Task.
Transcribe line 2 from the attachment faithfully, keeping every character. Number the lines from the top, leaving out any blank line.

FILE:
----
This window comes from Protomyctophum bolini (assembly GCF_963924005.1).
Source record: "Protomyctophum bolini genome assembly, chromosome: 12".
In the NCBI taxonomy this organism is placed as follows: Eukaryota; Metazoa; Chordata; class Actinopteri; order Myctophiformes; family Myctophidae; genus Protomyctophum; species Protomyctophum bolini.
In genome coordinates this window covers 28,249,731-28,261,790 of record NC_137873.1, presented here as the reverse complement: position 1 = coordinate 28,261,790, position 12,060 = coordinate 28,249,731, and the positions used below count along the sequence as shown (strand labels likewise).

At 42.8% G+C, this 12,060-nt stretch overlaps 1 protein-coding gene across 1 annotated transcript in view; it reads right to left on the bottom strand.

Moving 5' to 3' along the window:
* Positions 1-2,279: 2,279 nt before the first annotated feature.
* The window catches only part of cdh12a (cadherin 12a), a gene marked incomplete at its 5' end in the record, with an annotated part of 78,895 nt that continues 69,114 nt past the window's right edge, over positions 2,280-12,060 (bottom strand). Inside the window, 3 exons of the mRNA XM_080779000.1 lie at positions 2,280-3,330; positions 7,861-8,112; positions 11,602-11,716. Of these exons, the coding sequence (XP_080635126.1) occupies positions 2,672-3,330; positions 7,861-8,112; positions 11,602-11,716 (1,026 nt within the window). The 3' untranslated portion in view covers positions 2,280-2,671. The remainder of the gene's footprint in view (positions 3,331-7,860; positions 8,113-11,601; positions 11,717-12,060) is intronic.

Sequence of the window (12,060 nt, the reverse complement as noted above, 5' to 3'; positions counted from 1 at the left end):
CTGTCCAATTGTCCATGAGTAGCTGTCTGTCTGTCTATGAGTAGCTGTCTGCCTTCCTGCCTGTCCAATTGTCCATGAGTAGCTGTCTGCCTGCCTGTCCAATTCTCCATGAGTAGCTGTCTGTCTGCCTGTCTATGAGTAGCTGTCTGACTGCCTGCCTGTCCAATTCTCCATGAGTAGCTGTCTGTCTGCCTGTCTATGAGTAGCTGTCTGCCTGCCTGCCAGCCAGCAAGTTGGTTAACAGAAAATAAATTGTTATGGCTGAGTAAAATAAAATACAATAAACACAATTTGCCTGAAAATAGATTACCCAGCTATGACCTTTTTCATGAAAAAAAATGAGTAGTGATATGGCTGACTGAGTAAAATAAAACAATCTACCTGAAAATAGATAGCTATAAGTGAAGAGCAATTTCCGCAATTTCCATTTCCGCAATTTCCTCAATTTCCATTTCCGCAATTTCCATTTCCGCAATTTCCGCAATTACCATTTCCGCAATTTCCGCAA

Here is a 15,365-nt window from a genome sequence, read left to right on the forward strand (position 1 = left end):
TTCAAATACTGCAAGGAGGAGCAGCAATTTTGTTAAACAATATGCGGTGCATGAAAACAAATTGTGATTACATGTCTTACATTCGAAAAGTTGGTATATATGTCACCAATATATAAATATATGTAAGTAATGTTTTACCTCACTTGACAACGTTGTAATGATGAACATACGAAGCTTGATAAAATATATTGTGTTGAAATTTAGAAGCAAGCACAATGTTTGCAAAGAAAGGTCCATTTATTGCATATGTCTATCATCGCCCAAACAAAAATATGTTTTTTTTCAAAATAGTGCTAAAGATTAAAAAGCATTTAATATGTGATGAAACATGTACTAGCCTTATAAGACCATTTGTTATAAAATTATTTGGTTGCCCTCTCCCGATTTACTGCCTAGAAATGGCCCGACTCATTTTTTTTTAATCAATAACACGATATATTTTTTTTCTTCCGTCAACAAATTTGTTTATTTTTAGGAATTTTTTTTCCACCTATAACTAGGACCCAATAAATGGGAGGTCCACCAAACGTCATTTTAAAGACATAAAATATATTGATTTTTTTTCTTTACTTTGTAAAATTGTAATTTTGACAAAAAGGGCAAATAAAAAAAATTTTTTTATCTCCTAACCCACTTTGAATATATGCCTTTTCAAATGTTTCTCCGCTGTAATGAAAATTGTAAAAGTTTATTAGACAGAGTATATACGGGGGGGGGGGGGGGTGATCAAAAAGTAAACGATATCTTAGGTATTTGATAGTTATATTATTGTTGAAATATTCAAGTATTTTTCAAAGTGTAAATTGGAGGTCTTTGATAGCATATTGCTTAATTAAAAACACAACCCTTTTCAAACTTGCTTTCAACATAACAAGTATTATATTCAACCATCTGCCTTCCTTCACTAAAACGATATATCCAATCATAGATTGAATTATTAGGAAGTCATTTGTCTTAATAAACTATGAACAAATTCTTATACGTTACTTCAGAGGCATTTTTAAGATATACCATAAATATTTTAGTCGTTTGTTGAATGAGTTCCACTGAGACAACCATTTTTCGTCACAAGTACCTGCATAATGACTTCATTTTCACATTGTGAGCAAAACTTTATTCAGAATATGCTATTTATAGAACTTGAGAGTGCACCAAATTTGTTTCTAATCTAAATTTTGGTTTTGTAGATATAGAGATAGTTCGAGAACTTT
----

Source record: "Protomyctophum bolini genome assembly, chromosome: 12".